Trump's Priorities As He Hits 100 Days
LYNN NEARY, HOST:
Congress returns to Washington tomorrow to a full schedule. Top priority is preventing a government shutdown and coming up with a spending plan everyone likes. The White House has its own priorities as President Trump stares down his hundred-day report card, whether he likes it or not. NPR's national political correspondent Mara Liasson is with us this morning.
Good to have you, Mara.
MARA LIASSON, BYLINE: Hi, Lynn. Good to be here.
NEARY: And Mara, the president doesn't seem to like this 100 days - first 100 days measurement. Why not?
LIASSON: Well, it's an artificial construct. A year would be a heck of a lot better, accurate measure of a president's success. But during the campaign, he did run on all the things he was going to get done in a hundred days. And since he's been president, he's been bragging about how much he has actually accomplished in his first 30, 40, 90 days, even as he complains about it. But the White House is also pushing back on this idea that the metric for accomplishment should be legislation passed. They point to Neil Gorsuch on the Supreme Court, all the Obama regulations the president has moved to get rid of. And it's absolutely true that those things alone make conservatives very, very happy. But that's not enough for President Trump.
NEARY: Well, what does the president want?
LIASSON: He would like to see some legislative accomplishments if he can get them by next Saturday. That's why he's been pushing for another vote on an Obamacare replacement bill, and that's why he's been trying to include funding for his border wall in that must-pass government funding bill that's needed to keep the government open by - and it has to be passed by midnight Friday.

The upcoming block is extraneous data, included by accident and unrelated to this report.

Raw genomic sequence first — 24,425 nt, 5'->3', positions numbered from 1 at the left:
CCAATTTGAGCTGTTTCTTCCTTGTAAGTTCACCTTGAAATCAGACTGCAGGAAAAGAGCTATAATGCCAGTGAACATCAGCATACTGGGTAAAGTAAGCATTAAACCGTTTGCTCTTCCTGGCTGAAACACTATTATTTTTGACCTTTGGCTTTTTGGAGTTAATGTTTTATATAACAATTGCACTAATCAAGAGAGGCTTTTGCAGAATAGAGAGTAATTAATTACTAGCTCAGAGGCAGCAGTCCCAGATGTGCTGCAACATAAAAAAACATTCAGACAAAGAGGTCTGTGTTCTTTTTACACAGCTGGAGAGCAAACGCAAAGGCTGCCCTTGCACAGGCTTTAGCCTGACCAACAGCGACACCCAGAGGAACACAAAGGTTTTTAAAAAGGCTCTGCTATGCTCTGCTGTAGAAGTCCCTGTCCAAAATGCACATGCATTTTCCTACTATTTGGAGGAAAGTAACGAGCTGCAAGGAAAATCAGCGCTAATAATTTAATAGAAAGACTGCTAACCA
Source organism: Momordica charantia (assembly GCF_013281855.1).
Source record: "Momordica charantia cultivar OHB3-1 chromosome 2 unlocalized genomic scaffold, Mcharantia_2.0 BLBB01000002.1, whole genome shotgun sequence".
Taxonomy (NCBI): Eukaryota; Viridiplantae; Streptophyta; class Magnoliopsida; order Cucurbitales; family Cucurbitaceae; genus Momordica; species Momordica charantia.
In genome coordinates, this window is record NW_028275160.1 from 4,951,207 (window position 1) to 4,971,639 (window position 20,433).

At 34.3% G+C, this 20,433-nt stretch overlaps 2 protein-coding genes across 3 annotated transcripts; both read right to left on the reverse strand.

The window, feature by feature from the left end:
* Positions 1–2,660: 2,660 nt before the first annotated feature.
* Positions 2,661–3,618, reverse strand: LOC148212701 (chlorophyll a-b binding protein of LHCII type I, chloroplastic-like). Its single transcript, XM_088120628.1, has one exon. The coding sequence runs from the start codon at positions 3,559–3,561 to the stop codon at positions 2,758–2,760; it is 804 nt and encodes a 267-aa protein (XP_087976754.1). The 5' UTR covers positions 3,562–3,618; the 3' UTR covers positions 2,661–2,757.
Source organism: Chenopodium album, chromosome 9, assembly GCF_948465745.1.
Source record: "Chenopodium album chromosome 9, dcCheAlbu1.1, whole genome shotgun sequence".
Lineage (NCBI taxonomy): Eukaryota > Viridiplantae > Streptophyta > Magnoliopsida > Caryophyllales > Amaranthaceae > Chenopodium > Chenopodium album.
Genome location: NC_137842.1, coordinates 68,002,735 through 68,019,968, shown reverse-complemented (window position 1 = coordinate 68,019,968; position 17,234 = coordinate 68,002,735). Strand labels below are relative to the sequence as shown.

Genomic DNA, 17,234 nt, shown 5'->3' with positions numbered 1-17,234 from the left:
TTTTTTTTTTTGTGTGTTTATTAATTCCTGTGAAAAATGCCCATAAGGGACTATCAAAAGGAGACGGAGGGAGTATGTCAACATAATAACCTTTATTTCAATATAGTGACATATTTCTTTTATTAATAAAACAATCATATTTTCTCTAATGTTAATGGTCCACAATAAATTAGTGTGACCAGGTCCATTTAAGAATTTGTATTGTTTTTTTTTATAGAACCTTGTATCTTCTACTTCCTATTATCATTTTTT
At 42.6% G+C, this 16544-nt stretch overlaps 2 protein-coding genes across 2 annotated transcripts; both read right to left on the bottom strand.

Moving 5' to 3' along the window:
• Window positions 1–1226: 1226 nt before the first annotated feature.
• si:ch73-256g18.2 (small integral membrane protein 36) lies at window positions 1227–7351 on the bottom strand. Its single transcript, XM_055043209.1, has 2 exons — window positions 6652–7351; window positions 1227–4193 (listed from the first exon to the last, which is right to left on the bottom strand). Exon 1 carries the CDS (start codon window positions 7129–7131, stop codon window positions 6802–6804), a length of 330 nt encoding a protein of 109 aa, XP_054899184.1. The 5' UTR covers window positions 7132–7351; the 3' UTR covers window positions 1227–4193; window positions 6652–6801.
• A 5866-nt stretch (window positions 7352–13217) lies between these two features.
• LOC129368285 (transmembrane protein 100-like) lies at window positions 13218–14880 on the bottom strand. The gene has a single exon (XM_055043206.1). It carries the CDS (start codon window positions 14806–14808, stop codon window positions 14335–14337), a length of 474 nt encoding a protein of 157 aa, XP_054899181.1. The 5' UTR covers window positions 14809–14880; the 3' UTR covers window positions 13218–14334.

NEARY: Well, what about health care? I mean, can this really move forward after its humiliating defeat?
LIASSON: That's a good question, and it doesn't sound like it - or at least not soon. Paul Ryan, the House speaker, on a conference call with Republican lawmakers yesterday said that government funding was his priority, not health care, and that he wouldn't bring a health care bill to the floor unless he knew he had the votes. So the - and there's no sign yet that lawmakers are any closer to seeing details of a new bill that the conservative House Freedom Caucus and the moderate Tuesday Group have been trying to negotiate.
NEARY: Well, Congress is laser-focused on the government funding bill. Can the White House use it to fund their priorities and then claim a legislative win?
LIASSON: That is the million-dollar question. You know, no one wants a government shutdown. That would send the most unmistakable message that Republicans can't govern. But the White House says it wants to get a legislative win for the president, and it wants to put some of his priorities into that bill. It wants to put funding for the border wall. Now, they need Democratic support to pass the government funding bill in the Senate - they need 60 votes - and Democrats say, no, we are not going to vote for funding for the border wall. After all, President Trump said Mexico was going to pay for it. So that is the big government shutdown drama this week.
LIASSON: Will Donald Trump get funding for the border wall in this government funding bill, or will he capitulate and sign a bill without funding for the wall?
NEARY: What about an overhaul of the tax code? That's a big priority for the president. What about the chances of that?
LIASSON: That is a big priority for the president, and he has created a lot of drama around this. Yesterday, he text - he tweeted yesterday. He said, big tax reform and tax reductions will be announced Wednesday - a lot of capital letters in that tweet.
LIASSON: He's called the tax bill that he wants to propose massive. He says it will be bigger than any tax cut ever. But White House officials say that on Wednesday, he will just talk about his parameters, a kind of outline of the bill, not give specifics on the tax bill. And what was one of the most interesting reactions to the president's comments was Wall Street. The markets really didn't react as they usually do on the expectations of a massive huge tax cut, and maybe the markets are starting to tune President Trump out a little bit. And, you know, tax reform, as opposed to just a smaller package of corporate tax cuts, is a huge undertaking. And Congress usually can't do more than one big thing at a time. And they only really have about a year to get it done before members' attention turn to the 2018 elections, and that makes...
LIASSON: ...Tough votes much harder to take.
NEARY: Great, Mara. NPR national political correspondent Mara Liasson. Thanks so much, Mara.
LIASSON: Thank you.
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